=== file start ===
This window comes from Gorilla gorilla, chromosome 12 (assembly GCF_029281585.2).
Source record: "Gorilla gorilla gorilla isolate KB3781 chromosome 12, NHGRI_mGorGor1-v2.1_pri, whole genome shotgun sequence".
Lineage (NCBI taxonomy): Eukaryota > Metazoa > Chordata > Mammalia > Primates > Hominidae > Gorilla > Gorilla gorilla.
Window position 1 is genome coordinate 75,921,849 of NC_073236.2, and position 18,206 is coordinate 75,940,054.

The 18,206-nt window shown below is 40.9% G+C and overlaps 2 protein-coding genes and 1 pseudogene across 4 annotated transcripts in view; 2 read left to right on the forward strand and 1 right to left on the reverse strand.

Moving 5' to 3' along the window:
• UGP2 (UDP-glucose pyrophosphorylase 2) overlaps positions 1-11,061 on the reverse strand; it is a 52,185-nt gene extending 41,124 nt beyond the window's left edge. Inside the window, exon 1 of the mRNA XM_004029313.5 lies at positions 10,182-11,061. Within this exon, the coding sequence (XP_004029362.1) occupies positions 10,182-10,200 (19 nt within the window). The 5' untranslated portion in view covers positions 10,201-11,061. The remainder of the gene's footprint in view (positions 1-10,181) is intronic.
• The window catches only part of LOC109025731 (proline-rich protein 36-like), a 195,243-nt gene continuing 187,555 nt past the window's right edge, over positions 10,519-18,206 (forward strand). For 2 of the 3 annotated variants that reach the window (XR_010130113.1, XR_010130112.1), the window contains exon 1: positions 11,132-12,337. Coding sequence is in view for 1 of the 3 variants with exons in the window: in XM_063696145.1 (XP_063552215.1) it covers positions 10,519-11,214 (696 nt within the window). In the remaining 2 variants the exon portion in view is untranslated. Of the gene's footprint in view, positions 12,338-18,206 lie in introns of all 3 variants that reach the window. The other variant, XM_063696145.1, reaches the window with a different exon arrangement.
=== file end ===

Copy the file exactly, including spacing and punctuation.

This window comes from Gorilla gorilla, chromosome 12 (assembly GCF_029281585.2).
Source record: "Gorilla gorilla gorilla isolate KB3781 chromosome 12, NHGRI_mGorGor1-v2.1_pri, whole genome shotgun sequence".
Lineage (NCBI taxonomy): Eukaryota > Metazoa > Chordata > Mammalia > Primates > Hominidae > Gorilla > Gorilla gorilla.
Window position 1 is genome coordinate 75,921,849 of NC_073236.2, and position 18,206 is coordinate 75,940,054.

The 18,206-nt window shown below is 40.9% G+C and overlaps 2 protein-coding genes and 1 pseudogene across 4 annotated transcripts in view; 2 read left to right on the forward strand and 1 right to left on the reverse strand.

Moving 5' to 3' along the window:
• UGP2 (UDP-glucose pyrophosphorylase 2) overlaps positions 1-11,061 on the reverse strand; it is a 52,185-nt gene extending 41,124 nt beyond the window's left edge. Inside the window, exon 1 of the mRNA XM_004029313.5 lies at positions 10,182-11,061. Within this exon, the coding sequence (XP_004029362.1) occupies positions 10,182-10,200 (19 nt within the window). The 5' untranslated portion in view covers positions 10,201-11,061. The remainder of the gene's footprint in view (positions 1-10,181) is intronic.
• The window catches only part of LOC109025731 (proline-rich protein 36-like), a 195,243-nt gene continuing 187,555 nt past the window's right edge, over positions 10,519-18,206 (forward strand). For 2 of the 3 annotated variants that reach the window (XR_010130113.1, XR_010130112.1), the window contains exon 1: positions 11,132-12,337. Coding sequence is in view for 1 of the 3 variants with exons in the window: in XM_063696145.1 (XP_063552215.1) it covers positions 10,519-11,214 (696 nt within the window). In the remaining 2 variants the exon portion in view is untranslated. Of the gene's footprint in view, positions 12,338-18,206 lie in introns of all 3 variants that reach the window. The other variant, XM_063696145.1, reaches the window with a different exon arrangement.